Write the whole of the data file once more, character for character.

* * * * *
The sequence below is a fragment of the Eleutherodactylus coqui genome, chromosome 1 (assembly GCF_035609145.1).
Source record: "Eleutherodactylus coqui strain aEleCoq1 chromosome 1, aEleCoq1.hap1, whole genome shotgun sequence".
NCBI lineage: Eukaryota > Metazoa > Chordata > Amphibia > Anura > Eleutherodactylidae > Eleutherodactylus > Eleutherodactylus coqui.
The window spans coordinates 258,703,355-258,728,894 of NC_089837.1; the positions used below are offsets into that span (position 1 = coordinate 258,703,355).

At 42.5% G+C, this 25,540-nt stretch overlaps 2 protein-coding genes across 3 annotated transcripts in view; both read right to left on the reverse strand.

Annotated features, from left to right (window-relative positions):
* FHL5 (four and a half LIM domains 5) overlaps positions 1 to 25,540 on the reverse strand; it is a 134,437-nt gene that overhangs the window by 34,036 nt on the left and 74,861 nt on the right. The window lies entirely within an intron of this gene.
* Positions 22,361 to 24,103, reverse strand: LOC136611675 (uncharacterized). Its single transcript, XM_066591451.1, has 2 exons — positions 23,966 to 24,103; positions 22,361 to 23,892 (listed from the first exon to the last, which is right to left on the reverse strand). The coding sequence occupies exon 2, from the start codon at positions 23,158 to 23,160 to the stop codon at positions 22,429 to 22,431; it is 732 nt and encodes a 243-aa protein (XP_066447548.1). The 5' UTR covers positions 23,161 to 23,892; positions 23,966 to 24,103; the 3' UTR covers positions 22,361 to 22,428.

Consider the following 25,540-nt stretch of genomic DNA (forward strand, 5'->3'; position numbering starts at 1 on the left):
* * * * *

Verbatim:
The sequence below is a fragment of the Eleutherodactylus coqui genome, chromosome 1 (assembly GCF_035609145.1).
Source record: "Eleutherodactylus coqui strain aEleCoq1 chromosome 1, aEleCoq1.hap1, whole genome shotgun sequence".
NCBI lineage: Eukaryota > Metazoa > Chordata > Amphibia > Anura > Eleutherodactylidae > Eleutherodactylus > Eleutherodactylus coqui.
The window spans coordinates 258,703,355-258,728,894 of NC_089837.1; the positions used below are offsets into that span (position 1 = coordinate 258,703,355).

At 42.5% G+C, this 25,540-nt stretch overlaps 2 protein-coding genes across 3 annotated transcripts in view; both read right to left on the reverse strand.

Annotated features, from left to right (window-relative positions):
* FHL5 (four and a half LIM domains 5) overlaps positions 1 to 25,540 on the reverse strand; it is a 134,437-nt gene that overhangs the window by 34,036 nt on the left and 74,861 nt on the right. The window lies entirely within an intron of this gene.
* Positions 22,361 to 24,103, reverse strand: LOC136611675 (uncharacterized). Its single transcript, XM_066591451.1, has 2 exons — positions 23,966 to 24,103; positions 22,361 to 23,892 (listed from the first exon to the last, which is right to left on the reverse strand). The coding sequence occupies exon 2, from the start codon at positions 23,158 to 23,160 to the stop codon at positions 22,429 to 22,431; it is 732 nt and encodes a 243-aa protein (XP_066447548.1). The 5' UTR covers positions 23,161 to 23,892; positions 23,966 to 24,103; the 3' UTR covers positions 22,361 to 22,428.

Consider the following 25,540-nt stretch of genomic DNA (forward strand, 5'->3'; position numbering starts at 1 on the left):